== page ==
The main application of canonical models are completeness proofs. Properties of the canonical model of K immediately imply completeness of K with respect to the class of all Kripke frames. This argument does not work for arbitrary L, because there is no guarantee that the underlying frame of the canonical model satisfies the frame conditions of L. We say that a formula or a set X of formulas is canonical with respect to a property P of Kripke frames, if X is valid in every frame which satisfies P, for any normal modal logic L which contains X, the underlying frame of the canonical model of L satisfies P. A union of canonical sets of formulas is itself canonical. It follows from the preceding discussion that any logic axiomatized by a canonical set of formulas is Kripke complete, and compact.
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Published: December 19, John P. Burgess, Kripke, Polity, , pp. The discussions of Kripke on modal epistemology, on Wittgenstein on rules, and on a posteriori necessities involving natural kinds -- to mention just three topics -- will be read with interest by anyone working in the relevant areas. The chapters concern, in order: names, necessity, identity, rules, belief and the mind. And although undeniably an admirer of Kripke, Burgess is also forthright in his criticisms, showing, for example, where the arguments in the published work are incomplete and require further elaboration.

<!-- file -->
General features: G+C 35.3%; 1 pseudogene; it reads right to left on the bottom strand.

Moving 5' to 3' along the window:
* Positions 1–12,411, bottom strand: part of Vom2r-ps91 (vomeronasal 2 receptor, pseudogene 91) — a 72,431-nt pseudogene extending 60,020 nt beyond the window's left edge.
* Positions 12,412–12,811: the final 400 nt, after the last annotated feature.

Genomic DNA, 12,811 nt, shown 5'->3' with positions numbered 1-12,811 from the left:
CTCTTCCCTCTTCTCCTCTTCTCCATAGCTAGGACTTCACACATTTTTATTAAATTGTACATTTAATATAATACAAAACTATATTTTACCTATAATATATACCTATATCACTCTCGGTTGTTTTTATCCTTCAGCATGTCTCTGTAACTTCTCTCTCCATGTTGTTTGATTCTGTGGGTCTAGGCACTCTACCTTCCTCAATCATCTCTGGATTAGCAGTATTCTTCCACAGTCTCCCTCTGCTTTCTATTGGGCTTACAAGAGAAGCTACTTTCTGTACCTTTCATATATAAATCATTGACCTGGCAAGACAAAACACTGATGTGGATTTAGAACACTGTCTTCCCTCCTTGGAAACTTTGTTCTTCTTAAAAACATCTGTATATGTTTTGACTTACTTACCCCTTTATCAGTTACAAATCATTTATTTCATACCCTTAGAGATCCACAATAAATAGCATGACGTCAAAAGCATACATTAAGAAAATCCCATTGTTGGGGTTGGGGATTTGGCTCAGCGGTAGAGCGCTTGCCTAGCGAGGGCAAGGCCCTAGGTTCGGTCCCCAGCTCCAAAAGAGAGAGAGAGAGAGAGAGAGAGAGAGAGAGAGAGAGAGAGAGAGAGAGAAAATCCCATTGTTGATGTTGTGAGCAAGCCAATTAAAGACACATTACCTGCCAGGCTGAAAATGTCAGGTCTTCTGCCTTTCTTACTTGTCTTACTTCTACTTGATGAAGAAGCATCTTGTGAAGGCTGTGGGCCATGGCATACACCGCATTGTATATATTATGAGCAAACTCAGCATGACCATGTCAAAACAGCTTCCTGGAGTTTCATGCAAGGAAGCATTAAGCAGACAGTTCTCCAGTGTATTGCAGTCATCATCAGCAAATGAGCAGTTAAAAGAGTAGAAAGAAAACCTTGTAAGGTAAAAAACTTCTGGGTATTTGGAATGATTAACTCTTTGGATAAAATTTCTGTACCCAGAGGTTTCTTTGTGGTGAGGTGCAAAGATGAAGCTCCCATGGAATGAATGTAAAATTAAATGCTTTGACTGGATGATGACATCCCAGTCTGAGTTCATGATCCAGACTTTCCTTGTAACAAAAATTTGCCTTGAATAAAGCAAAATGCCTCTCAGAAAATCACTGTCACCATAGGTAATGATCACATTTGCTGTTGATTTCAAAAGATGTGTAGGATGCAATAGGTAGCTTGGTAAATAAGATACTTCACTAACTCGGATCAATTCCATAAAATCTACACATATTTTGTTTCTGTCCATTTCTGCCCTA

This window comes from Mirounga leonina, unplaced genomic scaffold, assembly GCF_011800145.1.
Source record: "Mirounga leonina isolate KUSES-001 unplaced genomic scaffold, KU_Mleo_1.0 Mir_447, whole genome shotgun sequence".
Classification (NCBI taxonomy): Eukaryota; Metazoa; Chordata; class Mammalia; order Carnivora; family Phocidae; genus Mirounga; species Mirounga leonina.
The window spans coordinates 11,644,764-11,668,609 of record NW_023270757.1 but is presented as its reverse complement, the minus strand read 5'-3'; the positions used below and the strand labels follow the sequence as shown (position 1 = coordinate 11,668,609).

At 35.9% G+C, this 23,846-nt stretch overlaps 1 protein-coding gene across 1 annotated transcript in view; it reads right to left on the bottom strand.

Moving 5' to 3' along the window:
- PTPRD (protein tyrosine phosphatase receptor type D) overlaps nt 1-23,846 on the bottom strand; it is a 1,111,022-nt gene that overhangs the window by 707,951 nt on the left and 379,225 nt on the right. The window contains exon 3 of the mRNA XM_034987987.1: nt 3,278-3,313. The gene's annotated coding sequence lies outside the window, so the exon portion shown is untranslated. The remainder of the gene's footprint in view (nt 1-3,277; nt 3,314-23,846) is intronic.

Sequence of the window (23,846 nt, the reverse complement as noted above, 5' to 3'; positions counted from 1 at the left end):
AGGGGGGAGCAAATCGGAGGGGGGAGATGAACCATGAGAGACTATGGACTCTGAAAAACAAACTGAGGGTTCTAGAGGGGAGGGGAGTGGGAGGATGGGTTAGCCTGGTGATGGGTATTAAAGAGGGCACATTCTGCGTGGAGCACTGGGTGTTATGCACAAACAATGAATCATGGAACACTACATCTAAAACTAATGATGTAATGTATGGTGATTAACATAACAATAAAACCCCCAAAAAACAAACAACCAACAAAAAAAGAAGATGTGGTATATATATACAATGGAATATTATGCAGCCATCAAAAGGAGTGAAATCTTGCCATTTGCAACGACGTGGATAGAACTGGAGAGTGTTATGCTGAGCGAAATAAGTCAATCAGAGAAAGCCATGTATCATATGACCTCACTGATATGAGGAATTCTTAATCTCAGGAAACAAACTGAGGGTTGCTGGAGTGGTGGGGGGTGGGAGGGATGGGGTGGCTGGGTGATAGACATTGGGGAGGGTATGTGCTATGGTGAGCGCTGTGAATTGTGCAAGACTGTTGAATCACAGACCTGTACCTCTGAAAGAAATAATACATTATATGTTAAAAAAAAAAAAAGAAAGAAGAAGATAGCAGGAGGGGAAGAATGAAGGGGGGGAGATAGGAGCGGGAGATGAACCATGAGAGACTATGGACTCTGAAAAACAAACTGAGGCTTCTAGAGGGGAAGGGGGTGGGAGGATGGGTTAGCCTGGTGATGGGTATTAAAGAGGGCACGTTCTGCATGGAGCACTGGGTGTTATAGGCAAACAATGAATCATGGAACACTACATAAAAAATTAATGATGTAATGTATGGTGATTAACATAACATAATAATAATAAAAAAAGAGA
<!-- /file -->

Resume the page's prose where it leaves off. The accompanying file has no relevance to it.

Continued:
There are, however, several cases where Burgess tracks a trend that reassesses the conventional Kripkean wisdom.
A particular area where this is so -- where Burgess says more than strictly needs to be said again, without necessarily endorsing a position -- is in the area of proper names and the semantics of belief.
Indeed, Jerrold Katz claimed that such a sentence is analytic, and argued on this basis that its sense structure contains a metalinguistic sense. These intuitions notwithstanding, metalinguistic theories have not fared well in responding to the modal argument.
I will set these approaches aside here, as Burgess omits discussion of them. Rather, I will consider a descendent of the "actualized descriptions" approach, due to Ora Matushansky While Burgess stops short of endorsing this approach, he takes seriously the suggestion that it provides a genuine alternative to the view, still dominant among philosophers if not linguists , that names are semantically simple expressions, lacking descriptive content.